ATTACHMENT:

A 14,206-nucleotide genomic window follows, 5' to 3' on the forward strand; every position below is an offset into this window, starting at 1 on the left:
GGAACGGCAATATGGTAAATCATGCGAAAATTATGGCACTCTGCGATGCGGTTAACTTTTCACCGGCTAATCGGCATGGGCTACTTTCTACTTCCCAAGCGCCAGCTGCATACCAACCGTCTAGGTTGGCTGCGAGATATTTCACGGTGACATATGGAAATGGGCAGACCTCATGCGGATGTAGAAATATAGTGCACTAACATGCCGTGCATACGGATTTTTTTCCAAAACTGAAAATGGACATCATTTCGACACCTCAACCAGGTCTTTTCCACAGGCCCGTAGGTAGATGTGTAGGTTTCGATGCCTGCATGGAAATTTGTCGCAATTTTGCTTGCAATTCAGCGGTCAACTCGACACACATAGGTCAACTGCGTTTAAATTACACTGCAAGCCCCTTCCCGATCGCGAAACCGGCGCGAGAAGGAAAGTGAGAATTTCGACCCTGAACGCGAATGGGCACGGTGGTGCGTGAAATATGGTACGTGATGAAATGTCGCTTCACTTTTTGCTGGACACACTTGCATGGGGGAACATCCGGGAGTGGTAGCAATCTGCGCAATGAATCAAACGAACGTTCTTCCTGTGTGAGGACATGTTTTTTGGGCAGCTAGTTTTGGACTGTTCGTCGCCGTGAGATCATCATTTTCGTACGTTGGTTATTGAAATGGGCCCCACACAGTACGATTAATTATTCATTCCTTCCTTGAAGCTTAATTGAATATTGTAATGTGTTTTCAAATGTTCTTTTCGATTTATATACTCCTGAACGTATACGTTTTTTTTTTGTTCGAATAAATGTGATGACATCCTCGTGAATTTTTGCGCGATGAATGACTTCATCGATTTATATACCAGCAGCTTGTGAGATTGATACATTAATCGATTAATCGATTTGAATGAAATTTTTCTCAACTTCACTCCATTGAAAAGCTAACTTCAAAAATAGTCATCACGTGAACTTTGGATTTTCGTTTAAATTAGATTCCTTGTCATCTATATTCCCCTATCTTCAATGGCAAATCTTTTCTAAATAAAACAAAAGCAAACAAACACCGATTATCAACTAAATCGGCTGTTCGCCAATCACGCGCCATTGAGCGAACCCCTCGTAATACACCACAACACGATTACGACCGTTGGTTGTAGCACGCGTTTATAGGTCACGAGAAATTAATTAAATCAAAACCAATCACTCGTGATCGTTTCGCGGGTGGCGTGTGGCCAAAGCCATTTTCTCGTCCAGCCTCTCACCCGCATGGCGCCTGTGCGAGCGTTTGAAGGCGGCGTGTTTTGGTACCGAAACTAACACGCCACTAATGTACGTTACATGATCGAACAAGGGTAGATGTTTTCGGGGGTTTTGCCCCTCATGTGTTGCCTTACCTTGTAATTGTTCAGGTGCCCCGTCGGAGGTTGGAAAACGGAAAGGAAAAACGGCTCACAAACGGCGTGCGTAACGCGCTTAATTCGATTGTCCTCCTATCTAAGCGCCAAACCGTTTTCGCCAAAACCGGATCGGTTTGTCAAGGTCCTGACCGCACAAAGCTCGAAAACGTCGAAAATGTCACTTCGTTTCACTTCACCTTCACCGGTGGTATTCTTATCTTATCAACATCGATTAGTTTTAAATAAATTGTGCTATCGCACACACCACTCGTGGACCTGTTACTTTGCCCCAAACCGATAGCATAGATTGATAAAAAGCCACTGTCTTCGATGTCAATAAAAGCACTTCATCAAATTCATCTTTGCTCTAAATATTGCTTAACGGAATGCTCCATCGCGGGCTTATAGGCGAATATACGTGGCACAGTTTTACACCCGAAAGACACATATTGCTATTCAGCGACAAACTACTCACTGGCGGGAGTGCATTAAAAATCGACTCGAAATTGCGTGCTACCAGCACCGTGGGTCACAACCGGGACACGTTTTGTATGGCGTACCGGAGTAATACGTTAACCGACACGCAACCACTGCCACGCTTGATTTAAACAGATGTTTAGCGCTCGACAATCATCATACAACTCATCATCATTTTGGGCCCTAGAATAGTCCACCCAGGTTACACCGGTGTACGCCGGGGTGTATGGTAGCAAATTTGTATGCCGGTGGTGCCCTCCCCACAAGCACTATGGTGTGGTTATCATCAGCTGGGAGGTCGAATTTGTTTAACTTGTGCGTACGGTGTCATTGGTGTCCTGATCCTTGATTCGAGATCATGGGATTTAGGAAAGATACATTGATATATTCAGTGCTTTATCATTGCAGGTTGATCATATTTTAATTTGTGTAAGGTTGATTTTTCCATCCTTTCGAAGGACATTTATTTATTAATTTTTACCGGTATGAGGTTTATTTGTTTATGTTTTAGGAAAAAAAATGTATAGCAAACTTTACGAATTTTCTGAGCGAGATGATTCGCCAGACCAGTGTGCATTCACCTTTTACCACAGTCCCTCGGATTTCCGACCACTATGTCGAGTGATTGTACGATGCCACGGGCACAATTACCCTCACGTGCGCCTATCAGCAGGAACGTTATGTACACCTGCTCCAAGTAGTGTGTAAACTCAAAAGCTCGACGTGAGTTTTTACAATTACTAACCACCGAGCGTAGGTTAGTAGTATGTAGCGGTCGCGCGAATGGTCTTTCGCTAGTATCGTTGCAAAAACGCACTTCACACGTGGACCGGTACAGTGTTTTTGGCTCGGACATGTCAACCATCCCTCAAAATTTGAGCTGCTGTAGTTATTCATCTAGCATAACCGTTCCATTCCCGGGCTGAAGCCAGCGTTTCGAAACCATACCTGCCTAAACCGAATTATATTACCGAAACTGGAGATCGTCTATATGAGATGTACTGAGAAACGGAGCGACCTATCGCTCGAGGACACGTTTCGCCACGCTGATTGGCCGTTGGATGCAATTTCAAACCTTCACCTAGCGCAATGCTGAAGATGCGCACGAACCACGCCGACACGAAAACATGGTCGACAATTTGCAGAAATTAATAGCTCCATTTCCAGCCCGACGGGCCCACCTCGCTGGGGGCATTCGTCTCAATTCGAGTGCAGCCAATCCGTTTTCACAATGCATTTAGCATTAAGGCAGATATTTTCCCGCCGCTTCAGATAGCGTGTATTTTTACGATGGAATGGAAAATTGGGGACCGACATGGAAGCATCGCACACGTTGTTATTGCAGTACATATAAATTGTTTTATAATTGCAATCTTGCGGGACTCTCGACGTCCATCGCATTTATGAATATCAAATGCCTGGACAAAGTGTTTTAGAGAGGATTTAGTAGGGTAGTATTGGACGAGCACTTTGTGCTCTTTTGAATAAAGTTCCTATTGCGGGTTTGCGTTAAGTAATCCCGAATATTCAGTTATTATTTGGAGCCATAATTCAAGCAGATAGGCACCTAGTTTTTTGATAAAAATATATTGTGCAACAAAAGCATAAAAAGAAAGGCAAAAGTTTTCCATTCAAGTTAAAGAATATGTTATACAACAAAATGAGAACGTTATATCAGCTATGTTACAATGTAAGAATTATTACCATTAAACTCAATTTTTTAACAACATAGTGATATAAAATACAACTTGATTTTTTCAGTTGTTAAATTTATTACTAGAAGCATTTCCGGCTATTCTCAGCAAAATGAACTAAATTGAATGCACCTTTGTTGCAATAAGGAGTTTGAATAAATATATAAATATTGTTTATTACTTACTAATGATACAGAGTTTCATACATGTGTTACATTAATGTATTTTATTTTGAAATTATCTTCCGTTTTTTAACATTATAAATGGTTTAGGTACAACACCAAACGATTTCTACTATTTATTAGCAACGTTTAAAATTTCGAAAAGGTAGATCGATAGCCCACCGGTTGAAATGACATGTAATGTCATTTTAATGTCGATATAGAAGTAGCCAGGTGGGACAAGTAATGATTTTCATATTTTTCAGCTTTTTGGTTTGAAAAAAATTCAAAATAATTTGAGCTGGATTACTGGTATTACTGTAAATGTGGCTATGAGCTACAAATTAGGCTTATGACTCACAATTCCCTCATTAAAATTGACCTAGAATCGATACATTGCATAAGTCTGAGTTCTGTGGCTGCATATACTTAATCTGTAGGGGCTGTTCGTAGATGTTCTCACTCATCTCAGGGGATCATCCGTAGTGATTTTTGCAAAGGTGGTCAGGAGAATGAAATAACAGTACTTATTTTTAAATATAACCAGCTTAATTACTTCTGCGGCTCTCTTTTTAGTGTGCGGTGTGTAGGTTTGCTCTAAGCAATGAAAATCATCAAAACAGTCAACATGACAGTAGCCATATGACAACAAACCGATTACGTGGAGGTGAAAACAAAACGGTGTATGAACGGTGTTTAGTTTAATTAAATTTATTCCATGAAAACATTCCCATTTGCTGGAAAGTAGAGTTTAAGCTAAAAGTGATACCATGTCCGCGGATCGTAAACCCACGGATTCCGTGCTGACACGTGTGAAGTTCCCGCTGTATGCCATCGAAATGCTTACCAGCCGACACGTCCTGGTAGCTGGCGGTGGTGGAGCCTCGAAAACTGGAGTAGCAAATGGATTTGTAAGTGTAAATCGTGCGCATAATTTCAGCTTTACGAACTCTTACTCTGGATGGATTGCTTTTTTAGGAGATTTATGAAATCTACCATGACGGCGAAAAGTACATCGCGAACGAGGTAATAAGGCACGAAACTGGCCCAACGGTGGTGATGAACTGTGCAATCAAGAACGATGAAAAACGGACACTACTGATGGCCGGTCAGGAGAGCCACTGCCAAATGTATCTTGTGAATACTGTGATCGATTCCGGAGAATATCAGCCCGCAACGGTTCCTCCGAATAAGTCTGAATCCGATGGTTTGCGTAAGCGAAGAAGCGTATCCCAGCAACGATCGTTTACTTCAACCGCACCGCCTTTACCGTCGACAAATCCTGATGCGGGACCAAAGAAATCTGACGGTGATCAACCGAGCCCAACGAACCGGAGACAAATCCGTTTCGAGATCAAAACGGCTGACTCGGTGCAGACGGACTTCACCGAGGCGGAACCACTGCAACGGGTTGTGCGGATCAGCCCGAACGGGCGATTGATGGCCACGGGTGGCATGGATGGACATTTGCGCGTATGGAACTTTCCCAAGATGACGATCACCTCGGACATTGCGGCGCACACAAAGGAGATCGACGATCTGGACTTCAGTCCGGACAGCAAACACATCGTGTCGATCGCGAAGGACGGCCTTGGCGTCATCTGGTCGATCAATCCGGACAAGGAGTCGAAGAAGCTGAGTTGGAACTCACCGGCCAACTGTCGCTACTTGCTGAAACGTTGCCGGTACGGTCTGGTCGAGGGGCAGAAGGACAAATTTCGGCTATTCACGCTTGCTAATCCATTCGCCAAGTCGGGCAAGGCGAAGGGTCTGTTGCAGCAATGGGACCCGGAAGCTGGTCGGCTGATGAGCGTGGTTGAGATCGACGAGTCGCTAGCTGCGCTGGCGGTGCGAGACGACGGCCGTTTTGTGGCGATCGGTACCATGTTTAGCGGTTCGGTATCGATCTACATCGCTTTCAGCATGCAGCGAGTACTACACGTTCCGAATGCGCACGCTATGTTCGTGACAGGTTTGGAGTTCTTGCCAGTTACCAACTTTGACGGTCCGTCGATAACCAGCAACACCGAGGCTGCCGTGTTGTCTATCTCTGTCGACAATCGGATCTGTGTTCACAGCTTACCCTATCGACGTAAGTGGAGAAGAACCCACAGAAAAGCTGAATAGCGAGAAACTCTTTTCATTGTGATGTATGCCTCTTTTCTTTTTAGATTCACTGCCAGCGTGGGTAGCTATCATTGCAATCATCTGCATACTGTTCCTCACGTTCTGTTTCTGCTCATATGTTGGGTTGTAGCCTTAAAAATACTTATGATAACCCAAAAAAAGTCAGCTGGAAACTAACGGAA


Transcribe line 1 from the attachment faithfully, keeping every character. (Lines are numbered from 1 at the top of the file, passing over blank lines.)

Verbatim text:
A 14,206-nucleotide genomic window follows, 5' to 3' on the forward strand; every position below is an offset into this window, starting at 1 on the left: